defendant presents an affidavit containing a factual
narrative that is neither inherently incredible nor
contradicted by the record and the government offers nothing
more than contrary representations in response, the defendant
is entitled to an evidentiary hearing. Martin, 889
F.3d at 832 (quoting Huff, 734 F.3d at 607).
Standard for Ineffective Assistance of Counsel
raises several ineffective assistance of counsel issues.
Ineffective assistance of counsel is a recognized
constitutional violation that, when adequately shown,
warrants relief under § 2255. The two-prong test set
forth in Strickland v. Washington, 466 U.S. 668, 687
(1984), governs claims of ineffective assistance of counsel
raised pursuant to 28 U.S.C. § 2255. Huff v. United
States, 734 F.3d 600, 606 (6th Cir. 2013) (citation
omitted). That test provides that, to demonstrate a violation
of the Sixth Amendment right to effective assistance of
counsel, “a defendant must establish that his
attorney's performance was deficient and that the
deficient performance prejudiced the defense.”
Id. (citing Strickland, 466 U.S. at 687).
first prong requires a petitioner to show his attorney's
performance was deficient by demonstrating that counsel's
“representation fell below an objective standard of
reasonableness.” Strickland, 466 U.S. at 688.
Stated another way, the petitioner must show “that
counsel made errors so serious that counsel was not
functioning as the ‘counsel' guaranteed the
defendant by the Sixth Amendment.” Id. at 687.
The Supreme Court has “declined to articulate specific
guidelines for appropriate attorney conduct and instead [has]
emphasized that the proper measure of attorney performance
remains simply reasonableness under prevailing professional
norms.” Huff, 734 F.3d at 606 (alterations in
original) (quoting Wiggins v. Smith, 539 U.S. 510,
521 (2003)). A reviewing court must be “highly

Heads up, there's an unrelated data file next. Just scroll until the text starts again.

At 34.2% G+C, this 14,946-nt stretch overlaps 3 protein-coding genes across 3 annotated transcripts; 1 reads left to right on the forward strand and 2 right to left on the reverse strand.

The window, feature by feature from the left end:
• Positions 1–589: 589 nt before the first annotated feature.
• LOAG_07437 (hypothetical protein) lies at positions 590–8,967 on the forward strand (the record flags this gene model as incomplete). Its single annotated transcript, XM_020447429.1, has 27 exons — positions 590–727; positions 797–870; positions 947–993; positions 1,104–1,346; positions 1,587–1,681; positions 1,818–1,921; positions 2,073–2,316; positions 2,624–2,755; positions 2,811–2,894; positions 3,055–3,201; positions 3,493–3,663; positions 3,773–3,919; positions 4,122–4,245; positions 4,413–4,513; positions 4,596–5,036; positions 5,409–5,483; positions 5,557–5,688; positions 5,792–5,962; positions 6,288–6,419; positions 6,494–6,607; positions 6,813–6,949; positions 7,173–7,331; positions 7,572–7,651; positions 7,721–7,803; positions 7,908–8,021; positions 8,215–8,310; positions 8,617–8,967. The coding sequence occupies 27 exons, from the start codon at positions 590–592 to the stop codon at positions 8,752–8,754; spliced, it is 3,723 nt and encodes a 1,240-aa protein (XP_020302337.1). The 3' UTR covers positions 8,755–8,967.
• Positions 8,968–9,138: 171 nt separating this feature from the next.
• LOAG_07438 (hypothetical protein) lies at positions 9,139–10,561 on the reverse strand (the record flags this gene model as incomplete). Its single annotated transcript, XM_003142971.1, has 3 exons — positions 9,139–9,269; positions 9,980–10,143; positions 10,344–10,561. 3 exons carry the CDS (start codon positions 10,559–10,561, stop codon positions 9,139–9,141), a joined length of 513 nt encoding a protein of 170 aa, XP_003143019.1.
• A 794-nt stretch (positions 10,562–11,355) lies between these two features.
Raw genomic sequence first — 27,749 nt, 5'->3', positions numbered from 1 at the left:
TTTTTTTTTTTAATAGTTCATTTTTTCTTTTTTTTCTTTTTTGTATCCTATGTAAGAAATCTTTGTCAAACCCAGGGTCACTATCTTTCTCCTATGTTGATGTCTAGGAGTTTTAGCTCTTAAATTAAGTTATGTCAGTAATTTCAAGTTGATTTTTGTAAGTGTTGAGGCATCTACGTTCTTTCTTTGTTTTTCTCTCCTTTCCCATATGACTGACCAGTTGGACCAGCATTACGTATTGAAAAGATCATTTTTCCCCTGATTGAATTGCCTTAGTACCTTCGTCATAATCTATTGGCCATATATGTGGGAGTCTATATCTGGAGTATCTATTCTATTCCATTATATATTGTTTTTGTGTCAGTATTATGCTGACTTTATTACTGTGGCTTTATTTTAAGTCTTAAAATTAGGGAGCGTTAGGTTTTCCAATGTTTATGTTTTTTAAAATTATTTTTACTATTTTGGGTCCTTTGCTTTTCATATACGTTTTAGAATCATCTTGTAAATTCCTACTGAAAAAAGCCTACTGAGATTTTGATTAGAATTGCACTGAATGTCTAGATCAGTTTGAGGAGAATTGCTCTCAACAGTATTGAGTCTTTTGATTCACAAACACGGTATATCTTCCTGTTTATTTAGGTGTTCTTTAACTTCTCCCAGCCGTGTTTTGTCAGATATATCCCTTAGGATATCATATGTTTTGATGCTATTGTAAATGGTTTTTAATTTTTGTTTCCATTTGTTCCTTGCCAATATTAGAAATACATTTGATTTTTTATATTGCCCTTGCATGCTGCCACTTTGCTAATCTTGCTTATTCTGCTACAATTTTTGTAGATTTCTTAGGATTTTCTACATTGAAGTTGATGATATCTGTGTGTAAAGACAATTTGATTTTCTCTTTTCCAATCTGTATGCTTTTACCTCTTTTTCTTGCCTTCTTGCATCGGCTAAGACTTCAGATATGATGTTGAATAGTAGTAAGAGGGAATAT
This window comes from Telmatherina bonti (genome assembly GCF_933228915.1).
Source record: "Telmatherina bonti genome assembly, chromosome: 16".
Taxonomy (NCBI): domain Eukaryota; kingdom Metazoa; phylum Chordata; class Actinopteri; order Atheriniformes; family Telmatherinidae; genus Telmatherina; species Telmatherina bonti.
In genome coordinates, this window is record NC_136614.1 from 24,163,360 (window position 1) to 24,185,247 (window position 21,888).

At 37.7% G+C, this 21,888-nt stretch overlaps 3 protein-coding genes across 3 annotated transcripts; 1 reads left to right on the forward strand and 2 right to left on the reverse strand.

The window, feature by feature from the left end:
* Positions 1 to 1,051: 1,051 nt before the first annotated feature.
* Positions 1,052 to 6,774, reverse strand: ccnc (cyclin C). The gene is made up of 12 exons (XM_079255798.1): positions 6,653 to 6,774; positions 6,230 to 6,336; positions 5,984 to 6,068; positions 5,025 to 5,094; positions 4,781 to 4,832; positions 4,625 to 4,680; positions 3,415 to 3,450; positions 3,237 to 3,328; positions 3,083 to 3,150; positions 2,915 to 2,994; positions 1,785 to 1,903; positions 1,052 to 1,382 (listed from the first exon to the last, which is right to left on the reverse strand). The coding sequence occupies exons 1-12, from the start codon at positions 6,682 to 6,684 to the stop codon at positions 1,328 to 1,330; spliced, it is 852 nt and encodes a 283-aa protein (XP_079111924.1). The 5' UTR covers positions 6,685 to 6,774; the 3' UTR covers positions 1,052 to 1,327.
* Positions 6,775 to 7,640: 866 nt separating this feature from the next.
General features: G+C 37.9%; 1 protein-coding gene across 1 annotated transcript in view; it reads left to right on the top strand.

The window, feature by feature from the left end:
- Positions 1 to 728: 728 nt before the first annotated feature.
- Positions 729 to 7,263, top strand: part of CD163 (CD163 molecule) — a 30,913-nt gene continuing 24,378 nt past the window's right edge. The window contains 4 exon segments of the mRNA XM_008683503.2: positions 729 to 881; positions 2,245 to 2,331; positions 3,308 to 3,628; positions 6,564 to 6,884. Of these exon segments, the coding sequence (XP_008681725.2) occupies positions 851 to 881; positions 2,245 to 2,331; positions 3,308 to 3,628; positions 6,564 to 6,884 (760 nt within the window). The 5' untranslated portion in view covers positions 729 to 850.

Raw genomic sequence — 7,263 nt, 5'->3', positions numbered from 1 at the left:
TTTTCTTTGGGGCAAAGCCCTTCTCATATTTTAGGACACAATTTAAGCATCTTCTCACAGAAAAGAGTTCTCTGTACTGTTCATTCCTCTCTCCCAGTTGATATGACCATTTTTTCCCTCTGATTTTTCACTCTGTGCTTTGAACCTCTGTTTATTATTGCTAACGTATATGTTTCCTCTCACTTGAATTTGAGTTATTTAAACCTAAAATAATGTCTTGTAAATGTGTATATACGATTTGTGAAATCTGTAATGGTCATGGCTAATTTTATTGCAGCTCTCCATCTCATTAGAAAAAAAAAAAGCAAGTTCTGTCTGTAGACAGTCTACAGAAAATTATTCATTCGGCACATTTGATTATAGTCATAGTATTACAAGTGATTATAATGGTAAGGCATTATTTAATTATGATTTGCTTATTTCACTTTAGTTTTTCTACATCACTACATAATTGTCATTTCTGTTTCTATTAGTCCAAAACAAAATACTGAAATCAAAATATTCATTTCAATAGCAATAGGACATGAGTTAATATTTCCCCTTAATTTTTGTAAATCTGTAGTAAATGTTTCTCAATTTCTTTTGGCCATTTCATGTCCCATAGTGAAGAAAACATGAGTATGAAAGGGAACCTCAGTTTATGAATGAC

deferential” to counsel's performance, because
A fair assessment of attorney performance requires that every
effort be made to eliminate the distorting effects of
hindsight, to reconstruct the circumstances of counsel's
challenged conduct, and to evaluate the conduct from
counsel's perspective at the time. Because of the
difficulties inherent in making the evaluation, a court must
indulge a strong presumption that counsel's conduct falls
within the wide range of reasonable professional assistance;
that is, the defendant must overcome the presumption that,
under the circumstances, the challenged action “might
be considered sound trial strategy.”
Strickland, 466 U.S. at 689 (quoting Michel v.
Louisiana, 350 U.S. 91, 101 (1955)).
a petitioner is successful in overcoming that presumption, he
must still satisfy the second prong of the
Strickland test, i.e., prejudice. Thus, a
petitioner must show not only that his counsel's
representation was objectively unreasonable, but also that he
was prejudiced by counsel's deficiency because there
exists “a reasonable probability that, but for
counsel's unprofessional errors, the result of the
proceeding would have been different.” McPhearson
v. United States, 675 F.3d 553, 563 (6th Cir. 2012)
(quoting Strickland, 466 U.S. at 694).
the Strickland Court emphasized that both prongs
must be established for the petitioner to meet his burden, it
held there is no reason for a court deciding an ineffective
assistance claim to approach the inquiry in the same order or
even to address both components of the inquiry.
Strickland, 466 U.S. at 697. “If it is easier
to dispose of an ineffectiveness claim on the ground of lack
of sufficient prejudice, which we expect will often be so,
that course should be followed.” Id.